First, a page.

CO2 MIG Welding
When it comes to metal fusion, one of the most common welding processes is co2 mig welding. Carbon dioxide or CO2 is the most reactive gas among the gases being used in mig welding. It is also the only form of gas that can be used as a shielding gas even without a mixture of inert gas. However, if used in pure form it can cause oxidation on non-ferrous metals such as copper, magnesium, aluminum, or other exotic metal alloys that can oxidize when exposed to high-intensity heat. It is also not a good option when it comes to any soft or thin metals like metal sheets because of the high-intensity heat it gives out.
Also called GMAW (Gas Metal Arc Welding), MIG co2 welding is the process of fusing metals by producing an arc with the electrically charged electrode and using the gas as a shield to prevent air contamination. There are other types of arc welding applications that are also common among welders like the GTAW (Gas Tungsten Arc Welding) or better known as TIG welding and the FCAW (Flux-Cored Arc Welding) that both don’t require separate shielding gas because their electrodes itself have metal powders that burn and act as arc shields.
Why most welders usually prefer MIG welding than TIG and Flux-cored welding is because of its many advantages. MIG welding uses CO2 as a shielding gas which provides welders a wider choice for metals they want to fuse. But like any other welding gases, it also has a bit of the disadvantage on MIG welding.
CO2 Welding Advantages and
Big or thin wire electrodes, it doesn’t matter with mig welding co2. Because carbon dioxide can produce high-density hot arcs, the deposition of the melted electrode remains high.
The arc is more concentrated on the spot weld which offers deeper penetration of the weld pool.
The potential of slag formation remains small when dealing with harder and thicker metals.
The generation of arc remains constant which translates to more economical welding cost including the whole welding process.
Without contamination from the surrounding atmosphere with co2 mig welding the result is stronger mechanical properties of the weld with better resistance against cracking.
Will not work well in a windy environment or outdoor setting where there’s a lot of draft.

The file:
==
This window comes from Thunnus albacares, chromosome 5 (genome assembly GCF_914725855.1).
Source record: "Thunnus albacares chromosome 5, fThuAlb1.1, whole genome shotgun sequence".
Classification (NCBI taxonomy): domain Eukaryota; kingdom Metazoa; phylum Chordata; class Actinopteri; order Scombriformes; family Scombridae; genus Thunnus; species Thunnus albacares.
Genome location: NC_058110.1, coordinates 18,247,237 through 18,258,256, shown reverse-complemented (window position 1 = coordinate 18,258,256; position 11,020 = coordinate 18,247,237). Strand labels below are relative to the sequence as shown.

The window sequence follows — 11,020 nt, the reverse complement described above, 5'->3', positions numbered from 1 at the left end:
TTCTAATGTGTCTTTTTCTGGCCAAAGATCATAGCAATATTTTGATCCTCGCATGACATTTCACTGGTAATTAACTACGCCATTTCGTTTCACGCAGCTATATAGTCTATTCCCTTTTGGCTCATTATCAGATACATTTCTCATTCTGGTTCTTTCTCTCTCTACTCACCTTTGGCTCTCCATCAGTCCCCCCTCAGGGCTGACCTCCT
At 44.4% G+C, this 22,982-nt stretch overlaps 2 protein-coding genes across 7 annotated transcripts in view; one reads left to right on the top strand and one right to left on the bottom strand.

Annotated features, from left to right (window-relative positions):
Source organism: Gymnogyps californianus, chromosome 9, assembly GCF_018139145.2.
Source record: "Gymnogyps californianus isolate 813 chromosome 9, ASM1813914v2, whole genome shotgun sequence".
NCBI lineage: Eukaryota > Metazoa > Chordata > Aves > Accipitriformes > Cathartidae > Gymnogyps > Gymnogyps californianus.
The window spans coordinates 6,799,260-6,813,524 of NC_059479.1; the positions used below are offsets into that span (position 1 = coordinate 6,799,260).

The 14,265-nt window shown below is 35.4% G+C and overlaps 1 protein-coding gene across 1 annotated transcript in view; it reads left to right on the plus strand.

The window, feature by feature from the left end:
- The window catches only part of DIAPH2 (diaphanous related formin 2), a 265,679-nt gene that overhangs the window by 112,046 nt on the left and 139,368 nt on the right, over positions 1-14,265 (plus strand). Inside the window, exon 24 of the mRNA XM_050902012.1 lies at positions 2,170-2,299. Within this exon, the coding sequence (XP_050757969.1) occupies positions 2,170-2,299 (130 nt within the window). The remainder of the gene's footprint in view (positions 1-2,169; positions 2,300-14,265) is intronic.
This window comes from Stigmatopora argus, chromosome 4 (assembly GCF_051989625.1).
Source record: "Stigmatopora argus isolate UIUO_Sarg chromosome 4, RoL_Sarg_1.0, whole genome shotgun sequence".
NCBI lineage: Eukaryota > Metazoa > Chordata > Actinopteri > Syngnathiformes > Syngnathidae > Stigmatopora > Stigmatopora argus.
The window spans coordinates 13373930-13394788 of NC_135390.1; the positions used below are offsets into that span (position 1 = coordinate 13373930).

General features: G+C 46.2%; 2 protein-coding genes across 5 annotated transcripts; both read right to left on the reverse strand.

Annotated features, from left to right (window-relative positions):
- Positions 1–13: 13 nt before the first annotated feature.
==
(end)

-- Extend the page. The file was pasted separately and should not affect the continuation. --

It requires Direct Current or DC which means the electrical current it needs should be converted into DC if home or commercial outlets are to be used which are commonly in AC.
Not an ideal choice for welding exotic metals and thin metal sheets unless mixed with an inert gas.
How to Optimize MIG Welding CO2
Actually, there is a big misconception on the term co2 mig welding if CO2 is used in pure form. This is because CO2 being an active gas is not an inert gas. So the term Metal Inert Gas would only be appropriate if CO2 is mixed with other gases. That’s why the right term for pure CO2 welding should be MAG or Metal Active Gas welding.
CO2 can also work well with other gases to optimize the MIG welding process so that welders can weld even the softer metals. These gases are composed of argon (Ar) Helium (He), and oxygen (O2). Argon is an inert gas and a noble gas which means it has the full capacity to prevent chemical reactions to any other gases when used as a shielding gas. But if used in pure form on steel, you may get an ugly weld which is also brittle and weak. However, if mixed with CO2 like 75%-95% argon and 5%-25% CO2, you can have a varying welding grade with different weld penetration levels on a variety of metals.
Helium is also another noble gas fit for co2 welding mixture and excellent for fusing non-ferrous metals as well as stainless steel. Mixing 25% helium to 75% argon, the arc can provide more a protective shield and the weld penetration also becomes deeper and wider on the surface of the weld. The only downside in using helium is its cost. But if you can buy a tri-mix of argon, helium and CO2, you still get to save on welding gas while you can weld a variety of metals including non-ferrous and thin metals.
Other Benefits of Using Pure CO2